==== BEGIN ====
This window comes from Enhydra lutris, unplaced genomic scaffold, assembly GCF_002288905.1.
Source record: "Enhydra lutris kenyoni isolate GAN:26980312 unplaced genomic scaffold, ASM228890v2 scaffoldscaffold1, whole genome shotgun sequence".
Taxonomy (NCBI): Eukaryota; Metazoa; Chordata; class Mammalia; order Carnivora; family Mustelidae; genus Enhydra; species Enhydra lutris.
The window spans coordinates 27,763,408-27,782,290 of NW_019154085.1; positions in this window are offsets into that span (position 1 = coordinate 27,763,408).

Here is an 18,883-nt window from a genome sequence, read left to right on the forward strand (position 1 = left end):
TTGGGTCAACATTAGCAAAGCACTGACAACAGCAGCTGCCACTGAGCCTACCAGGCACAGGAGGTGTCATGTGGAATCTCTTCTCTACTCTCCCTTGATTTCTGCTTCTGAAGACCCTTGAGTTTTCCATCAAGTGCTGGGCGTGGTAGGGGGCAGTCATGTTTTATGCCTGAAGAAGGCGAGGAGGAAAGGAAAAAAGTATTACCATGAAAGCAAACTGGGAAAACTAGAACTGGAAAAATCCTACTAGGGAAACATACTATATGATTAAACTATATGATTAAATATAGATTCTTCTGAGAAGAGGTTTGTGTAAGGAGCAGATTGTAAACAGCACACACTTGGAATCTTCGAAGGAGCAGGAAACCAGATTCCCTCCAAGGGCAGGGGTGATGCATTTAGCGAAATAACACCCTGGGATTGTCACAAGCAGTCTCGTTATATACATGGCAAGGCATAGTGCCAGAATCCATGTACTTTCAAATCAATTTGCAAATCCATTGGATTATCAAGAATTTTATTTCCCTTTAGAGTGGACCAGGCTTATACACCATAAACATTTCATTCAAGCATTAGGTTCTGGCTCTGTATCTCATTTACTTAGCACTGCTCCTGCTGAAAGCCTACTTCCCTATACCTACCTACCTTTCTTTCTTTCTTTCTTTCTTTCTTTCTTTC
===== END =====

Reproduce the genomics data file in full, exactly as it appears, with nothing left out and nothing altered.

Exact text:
This window comes from Enhydra lutris, unplaced genomic scaffold, assembly GCF_002288905.1.
Source record: "Enhydra lutris kenyoni isolate GAN:26980312 unplaced genomic scaffold, ASM228890v2 scaffoldscaffold1, whole genome shotgun sequence".
Taxonomy (NCBI): Eukaryota; Metazoa; Chordata; class Mammalia; order Carnivora; family Mustelidae; genus Enhydra; species Enhydra lutris.
The window spans coordinates 27,763,408-27,782,290 of NW_019154085.1; positions in this window are offsets into that span (position 1 = coordinate 27,763,408).

Here is an 18,883-nt window from a genome sequence, read left to right on the forward strand (position 1 = left end):
TTGGGTCAACATTAGCAAAGCACTGACAACAGCAGCTGCCACTGAGCCTACCAGGCACAGGAGGTGTCATGTGGAATCTCTTCTCTACTCTCCCTTGATTTCTGCTTCTGAAGACCCTTGAGTTTTCCATCAAGTGCTGGGCGTGGTAGGGGGCAGTCATGTTTTATGCCTGAAGAAGGCGAGGAGGAAAGGAAAAAAGTATTACCATGAAAGCAAACTGGGAAAACTAGAACTGGAAAAATCCTACTAGGGAAACATACTATATGATTAAACTATATGATTAAATATAGATTCTTCTGAGAAGAGGTTTGTGTAAGGAGCAGATTGTAAACAGCACACACTTGGAATCTTCGAAGGAGCAGGAAACCAGATTCCCTCCAAGGGCAGGGGTGATGCATTTAGCGAAATAACACCCTGGGATTGTCACAAGCAGTCTCGTTATATACATGGCAAGGCATAGTGCCAGAATCCATGTACTTTCAAATCAATTTGCAAATCCATTGGATTATCAAGAATTTTATTTCCCTTTAGAGTGGACCAGGCTTATACACCATAAACATTTCATTCAAGCATTAGGTTCTGGCTCTGTATCTCATTTACTTAGCACTGCTCCTGCTGAAAGCCTACTTCCCTATACCTACCTACCTTTCTTTCTTTCTTTCTTTCTTTCTTTCTTTC